The Mania Chronicles is an account of the financial bubble between 1995 and 2008, and it illustrates the point with this September 2000 chart and commentary:
Since January , the Elliott Wave Financial Forecast has been tracking the NASDAQ's uncanny resemblance to the Japanese Nikkei-225 in 1989 and 1990. Now that it has fallen and bounced, it has acquired a look that is also very similar to the post-peak performance of the 1929 DJIA, the 1987 DJIA and the 1997 Hong Kong Hang Seng index.
In all cases, the manic final run to all-time highs was followed by an initial leg down that led to a three-wave countertrend rebound, the classic Elliott wave signature of a correction. Look closely, and you will notice that these rebounds usually start with a big up day (sometimes on a gap) that fools the bulls into thinking that a major bottom has been recorded. The rallies last mere days, though, and then prices turn down in a crash. The NASDAQ gapped higher off its May low at 3043 and then traced a three-wave move to the September 1 high of 4260. The decline since then has violated the trendline support that contained the entire countertrend rally.
…The clock is ticking for the start of the "cascading phase" of the pattern. Prices may rally briefly, but a severe decline is likely.
As we now know, the NASDAQ did cascade downward into 2002, with the entire 2000-2002 bear market consuming 78% of the index's value.
Lately, Elliott Wave International has also been reviewing other chart formations with similarities to the present.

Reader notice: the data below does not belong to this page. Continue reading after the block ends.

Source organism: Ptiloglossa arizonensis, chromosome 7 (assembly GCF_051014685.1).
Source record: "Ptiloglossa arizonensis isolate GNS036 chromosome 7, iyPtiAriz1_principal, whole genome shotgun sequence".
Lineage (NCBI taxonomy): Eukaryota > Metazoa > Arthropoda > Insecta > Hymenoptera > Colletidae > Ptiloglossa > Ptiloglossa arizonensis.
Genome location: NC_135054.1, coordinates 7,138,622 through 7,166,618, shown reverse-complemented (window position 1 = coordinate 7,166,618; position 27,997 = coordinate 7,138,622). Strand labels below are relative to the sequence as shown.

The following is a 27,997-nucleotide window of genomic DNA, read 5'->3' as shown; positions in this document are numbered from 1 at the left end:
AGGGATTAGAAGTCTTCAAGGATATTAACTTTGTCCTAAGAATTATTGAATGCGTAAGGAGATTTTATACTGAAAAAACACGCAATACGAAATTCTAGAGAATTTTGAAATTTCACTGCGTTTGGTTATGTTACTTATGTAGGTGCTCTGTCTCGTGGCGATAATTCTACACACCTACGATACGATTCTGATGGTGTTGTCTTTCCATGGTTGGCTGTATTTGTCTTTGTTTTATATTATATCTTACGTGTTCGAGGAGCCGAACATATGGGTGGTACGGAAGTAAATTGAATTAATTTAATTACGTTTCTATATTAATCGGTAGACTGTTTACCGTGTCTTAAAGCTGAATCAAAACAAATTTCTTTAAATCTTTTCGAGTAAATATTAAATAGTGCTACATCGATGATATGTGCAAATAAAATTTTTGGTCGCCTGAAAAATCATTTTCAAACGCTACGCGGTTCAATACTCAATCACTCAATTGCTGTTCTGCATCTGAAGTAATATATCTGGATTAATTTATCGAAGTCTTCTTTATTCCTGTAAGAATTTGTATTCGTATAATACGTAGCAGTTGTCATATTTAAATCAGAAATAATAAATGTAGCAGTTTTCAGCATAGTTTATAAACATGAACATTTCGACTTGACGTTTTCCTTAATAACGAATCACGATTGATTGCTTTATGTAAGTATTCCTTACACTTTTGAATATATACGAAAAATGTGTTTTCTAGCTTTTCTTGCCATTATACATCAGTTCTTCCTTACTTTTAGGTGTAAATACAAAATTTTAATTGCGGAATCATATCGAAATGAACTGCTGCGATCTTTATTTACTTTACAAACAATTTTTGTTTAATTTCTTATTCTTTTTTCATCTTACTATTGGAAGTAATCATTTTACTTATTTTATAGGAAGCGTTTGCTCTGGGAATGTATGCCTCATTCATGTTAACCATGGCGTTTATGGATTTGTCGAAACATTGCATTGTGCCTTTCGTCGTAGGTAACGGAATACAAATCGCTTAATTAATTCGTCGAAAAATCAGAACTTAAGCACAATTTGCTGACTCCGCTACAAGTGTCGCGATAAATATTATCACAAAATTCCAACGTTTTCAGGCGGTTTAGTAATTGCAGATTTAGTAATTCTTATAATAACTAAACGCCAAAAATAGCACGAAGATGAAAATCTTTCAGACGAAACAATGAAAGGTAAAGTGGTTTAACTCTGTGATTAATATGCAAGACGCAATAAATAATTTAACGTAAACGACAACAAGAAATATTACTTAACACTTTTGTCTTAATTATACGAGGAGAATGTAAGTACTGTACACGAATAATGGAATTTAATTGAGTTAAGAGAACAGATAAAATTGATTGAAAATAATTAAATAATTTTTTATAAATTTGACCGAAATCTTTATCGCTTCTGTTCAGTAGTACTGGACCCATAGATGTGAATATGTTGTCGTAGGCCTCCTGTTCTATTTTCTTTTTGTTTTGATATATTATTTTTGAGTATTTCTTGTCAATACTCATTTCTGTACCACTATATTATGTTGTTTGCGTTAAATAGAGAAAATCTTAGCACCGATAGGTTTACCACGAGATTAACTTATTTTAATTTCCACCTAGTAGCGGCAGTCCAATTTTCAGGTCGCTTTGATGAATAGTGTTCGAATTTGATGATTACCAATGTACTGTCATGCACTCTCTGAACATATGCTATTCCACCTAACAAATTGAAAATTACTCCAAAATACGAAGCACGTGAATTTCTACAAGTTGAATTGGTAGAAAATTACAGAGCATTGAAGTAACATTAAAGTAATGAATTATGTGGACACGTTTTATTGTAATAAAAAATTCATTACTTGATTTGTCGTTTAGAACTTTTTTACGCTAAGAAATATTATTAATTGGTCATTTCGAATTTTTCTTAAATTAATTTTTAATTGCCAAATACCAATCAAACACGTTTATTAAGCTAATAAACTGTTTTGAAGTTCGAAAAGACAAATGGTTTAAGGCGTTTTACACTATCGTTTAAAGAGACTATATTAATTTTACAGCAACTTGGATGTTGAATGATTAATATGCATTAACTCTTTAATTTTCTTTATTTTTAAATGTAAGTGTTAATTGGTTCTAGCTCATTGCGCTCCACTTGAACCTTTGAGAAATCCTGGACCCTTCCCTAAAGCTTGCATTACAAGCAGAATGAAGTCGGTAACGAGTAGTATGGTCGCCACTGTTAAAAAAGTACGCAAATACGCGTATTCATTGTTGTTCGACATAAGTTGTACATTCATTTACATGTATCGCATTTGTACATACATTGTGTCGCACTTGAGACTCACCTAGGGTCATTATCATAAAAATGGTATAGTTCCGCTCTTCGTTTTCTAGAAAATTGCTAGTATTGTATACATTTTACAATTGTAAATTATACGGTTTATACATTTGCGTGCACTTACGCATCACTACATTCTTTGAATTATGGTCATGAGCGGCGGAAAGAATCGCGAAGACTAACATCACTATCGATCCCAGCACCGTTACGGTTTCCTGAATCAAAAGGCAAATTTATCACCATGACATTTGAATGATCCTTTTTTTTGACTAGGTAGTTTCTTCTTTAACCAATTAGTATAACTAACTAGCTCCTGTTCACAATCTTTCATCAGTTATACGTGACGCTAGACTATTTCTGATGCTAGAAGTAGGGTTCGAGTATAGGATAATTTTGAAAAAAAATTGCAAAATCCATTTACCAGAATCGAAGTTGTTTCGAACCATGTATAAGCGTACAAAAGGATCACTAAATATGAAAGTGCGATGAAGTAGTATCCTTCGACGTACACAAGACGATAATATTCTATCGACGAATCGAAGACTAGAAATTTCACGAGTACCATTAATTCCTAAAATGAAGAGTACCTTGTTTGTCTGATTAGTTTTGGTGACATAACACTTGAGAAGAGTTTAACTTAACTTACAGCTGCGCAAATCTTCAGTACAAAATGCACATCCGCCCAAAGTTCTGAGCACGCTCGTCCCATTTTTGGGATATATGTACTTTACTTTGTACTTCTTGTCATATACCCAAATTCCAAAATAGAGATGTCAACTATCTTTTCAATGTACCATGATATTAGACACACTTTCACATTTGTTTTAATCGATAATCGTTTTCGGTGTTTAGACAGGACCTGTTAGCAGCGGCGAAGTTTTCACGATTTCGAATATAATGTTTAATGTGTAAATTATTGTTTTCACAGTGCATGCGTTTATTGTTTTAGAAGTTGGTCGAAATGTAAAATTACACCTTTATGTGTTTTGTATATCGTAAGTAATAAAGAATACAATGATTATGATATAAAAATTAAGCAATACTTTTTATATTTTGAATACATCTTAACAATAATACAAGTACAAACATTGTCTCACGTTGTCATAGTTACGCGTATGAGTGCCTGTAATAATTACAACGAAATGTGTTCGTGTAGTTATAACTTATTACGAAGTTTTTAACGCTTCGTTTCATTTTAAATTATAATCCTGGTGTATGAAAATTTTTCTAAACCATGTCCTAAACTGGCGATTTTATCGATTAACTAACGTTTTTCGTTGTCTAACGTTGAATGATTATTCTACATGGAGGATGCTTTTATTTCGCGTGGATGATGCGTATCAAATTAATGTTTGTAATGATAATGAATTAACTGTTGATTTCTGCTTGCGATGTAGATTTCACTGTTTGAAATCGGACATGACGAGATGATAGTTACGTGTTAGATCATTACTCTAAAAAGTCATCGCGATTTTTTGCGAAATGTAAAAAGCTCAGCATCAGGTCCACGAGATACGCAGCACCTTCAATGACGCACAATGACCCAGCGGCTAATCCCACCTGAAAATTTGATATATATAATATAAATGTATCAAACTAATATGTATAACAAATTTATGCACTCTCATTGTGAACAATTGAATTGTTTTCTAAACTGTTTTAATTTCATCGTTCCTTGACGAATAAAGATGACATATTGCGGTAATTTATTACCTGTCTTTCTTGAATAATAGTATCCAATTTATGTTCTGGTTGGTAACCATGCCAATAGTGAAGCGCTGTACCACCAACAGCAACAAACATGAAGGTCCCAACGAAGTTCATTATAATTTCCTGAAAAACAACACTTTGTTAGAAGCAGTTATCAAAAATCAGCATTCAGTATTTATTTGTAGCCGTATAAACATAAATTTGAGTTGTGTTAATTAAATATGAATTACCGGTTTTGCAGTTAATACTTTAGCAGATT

In July 2017, the Elliott Wave Financial Forecast showed this chart and said:
The chart shows [a] succession of tops. The bottom four panels show peaks in real estate, commodities and bonds since 2006, and an impending high in stocks. The topping sequence is similar to that which occurred during the last peak of Supercycle degree, wave (III) in 1929. The current top is a Grand Supercycle degree peak ….
Since we showed that chart in July 2017, yet another chart pattern surfaced in the stock market -- and it's eerily similar to 1929. EWI's Robert Folsom reveals that pattern, in his Chart of the Day video titled "Believe Your Own Eyes: Ghost of a Stock Market Past in the Present." Follow this link to watch the video.
dimanche 14 janvier 2018
The new year is full of new market opportunities. We'd like to help you capture them.
On Wednesday, January 17, at 11 AM Eastern, our friends at Elliott Wave International (elliottwave.com) are hosting a live, free webinar for traders looking for an edge:
Simply put, this free event will show you how to jump on opportunities most traders will miss.
It takes work, but you can be a part of the 10%.
Jeffrey Kennedy's live January 17 webinar can help you get there. Get your free seat now.
jeudi 9 novembre 2017
vendredi 13 octobre 2017
By Editorial Staff
Tue, 10 Oct 2017 15:00:00 ET
So, there we have it. Deflation has started.
The Federal Reserve announced last month that they would start to reduce their $4.5 trillion balance sheet in October, thereby starting the process we call Quantitative Tightening (QT). As expected, they are aiming to do it gently and quietly, by not reinvesting bonds as they mature, starting with sums of around $6 billion of Treasuries and $4 billion in Mortgage-Backed Securities (MBS). The scale of non-reinvestment will gradually increase. Once in full swing, the Fed's balance sheet could reduce by up to $150 billion each quarter.